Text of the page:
'We're all broke'

National | How Great Christian Books hit hard times

Issue: "Remember Los Alamos," March 27, 1999

The signs outside the one-story blue-and-cream building in a dusty shopping strip on South Bridge Street, a couple of blocks off U.S. 40 in the northeastern Maryland town of Elkton, tell the story: "SALE-Retail Store Closing" and "LEASE-Space Available." As if a silent commentary, on a sign next door is "HARD TIMES," the name of a fitness center.

Inside the store-all that remains of the nearly 30-year-old Great Christian Books (GCB) national mail-order enterprise-is a lone worker tending the cash register and an occasional customer browsing through the "30% off discounted price" clearance merchandise.

The lone worker is a round, bearded, balding man, Phillip Hibbard, 40. He was GCB's president until it was forced out of business at the end of 1998. A local bank, GCB's prime secured creditor (owed $1.1 million), kept him on to liquidate what was left-an estimated $200,000 in inventory. He says he doesn't know when the bank will finally call it quits and lock the doors.

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GCB is the only work Mr. Hibbard has known since his father, Walter, left now-defunct Religious Books Discount House in nearby Wilmington, Del., in 1970 to organize his own similar but more focused business, Puritan and Reformed Books. He switched its name to GCB in the 1980s and became chairman after naming his son president. Walt Hibbard belongs to an Orthodox Presbyterian church; son Phil is Reformed Episcopal.

When asked to explain what happened to GCB and to comment on pending lawsuits by creditors, Phil Hibbard became teary-eyed and choked with emotion. He referred all questions to "majority owner" William Wallace, who had an office in a nearby building. Many 1998 lawsuits by creditors on file at the district and circuit courts in Elkton are marked as settled. "The firm has no money; it can't pay," GCB attorney William Riddle explained. Trials were pending in circuit court over unpaid loans the Hibbards solicited from friends last year in a futile bid to save the business.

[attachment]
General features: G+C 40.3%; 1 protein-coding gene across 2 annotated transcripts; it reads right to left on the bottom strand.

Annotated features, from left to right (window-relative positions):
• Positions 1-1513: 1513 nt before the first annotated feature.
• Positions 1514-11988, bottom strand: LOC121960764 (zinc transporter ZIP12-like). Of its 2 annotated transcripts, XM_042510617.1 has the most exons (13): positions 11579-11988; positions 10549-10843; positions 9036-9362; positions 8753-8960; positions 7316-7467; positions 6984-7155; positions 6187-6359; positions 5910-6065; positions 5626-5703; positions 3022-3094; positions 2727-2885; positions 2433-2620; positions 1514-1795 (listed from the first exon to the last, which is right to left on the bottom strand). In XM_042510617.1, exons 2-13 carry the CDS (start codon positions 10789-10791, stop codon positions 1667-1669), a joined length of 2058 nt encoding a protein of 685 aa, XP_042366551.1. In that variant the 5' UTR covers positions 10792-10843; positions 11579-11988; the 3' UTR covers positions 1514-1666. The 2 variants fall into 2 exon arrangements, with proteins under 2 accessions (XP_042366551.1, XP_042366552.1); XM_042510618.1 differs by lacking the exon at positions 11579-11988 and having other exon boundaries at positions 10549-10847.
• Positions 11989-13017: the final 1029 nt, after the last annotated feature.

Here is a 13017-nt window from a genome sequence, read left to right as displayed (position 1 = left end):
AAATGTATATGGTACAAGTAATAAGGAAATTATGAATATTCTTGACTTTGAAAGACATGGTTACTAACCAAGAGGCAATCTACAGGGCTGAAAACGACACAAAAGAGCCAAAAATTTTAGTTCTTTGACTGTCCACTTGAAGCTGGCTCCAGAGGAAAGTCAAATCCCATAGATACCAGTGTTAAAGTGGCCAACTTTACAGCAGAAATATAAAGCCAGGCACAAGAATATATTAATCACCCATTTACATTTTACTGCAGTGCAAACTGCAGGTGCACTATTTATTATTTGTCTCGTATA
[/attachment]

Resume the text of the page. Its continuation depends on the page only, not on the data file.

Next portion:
Between bites of grilled chicken salad at a restaurant across the street, Will Wallace, 56, told his story. He retired early from real estate development in the Seattle area. Active in pro-life and renewal efforts in the Presbyterian Church (U.S.A.), he explored ministry-related business opportunities. He contemplated opening a Christian bookstore and attended Christian Booksellers Association seminars. His and Walt Hibbard's paths crossed. GCB, grossing several million dollars per year, had growth potential but needed more capital. In 1994, Mr. Wallace refinanced the company to the tune of $1.25 million and moved to the Elkton area. He had his eye on the rapidly expanding homeschooling market. Few distributors were servicing it.

Sales took off. In 1997, $18 million worth of orders poured in (up from $4 million in 1994), many of them for homeschooling materials through GCB's Homeschool Warehouse division. But, said Mr. Wallace: "We grew too fast. We weren't prepared. We were doing everything in-house, and we couldn't handle the volume." GCB executives hustled to lease more warehouse space and plug holes with new hires. At its zenith, GCB employed 85 full-time staff and about that many part-time and seasonal workers.

Worse, GCB's suppliers were hard pressed to keep up, too. Millions of dollars worth of back-orders piled up, Mr. Wallace said. Many people canceled and requested refunds. Shipping costs eroded profits further. On regular orders, customers paid for shipping, but on back-orders, GCB paid. For a discount company already operating on thin profit margins, the cancellations, refunds, and shipping costs spelled disaster. Of the $18 million in orders in 1997, the company was able to fulfill only about $12 million worth, Mr. Wallace estimated. Things skidded downhill rapidly in 1998. There wasn't enough money to pay staff and suppliers or to fulfill refund demands, and the bank finally intervened.

Customers complained they sent checks with orders as late as last November, at a time when GCB knew it could not deliver the goods. Why, they asked, did GCB cash the checks instead of returning them?

Mr. Wallace said negotiations for new financing continued into late fall, and GCB kept on taking back-orders in anticipation that the funding would come through. Charge-card orders were halted at the end of October. The company kept taking orders for merchandise in stock but in November ran out of money for shipping. Many customers were left with neither the products they ordered nor a refund.

Pushing away from the table, Mr. Wallace shrugged and said: "We're all broke." He said he and the Hibbards together personally had lost nearly $500,000. He and other former executives, he added, are collecting state unemployment benefits.


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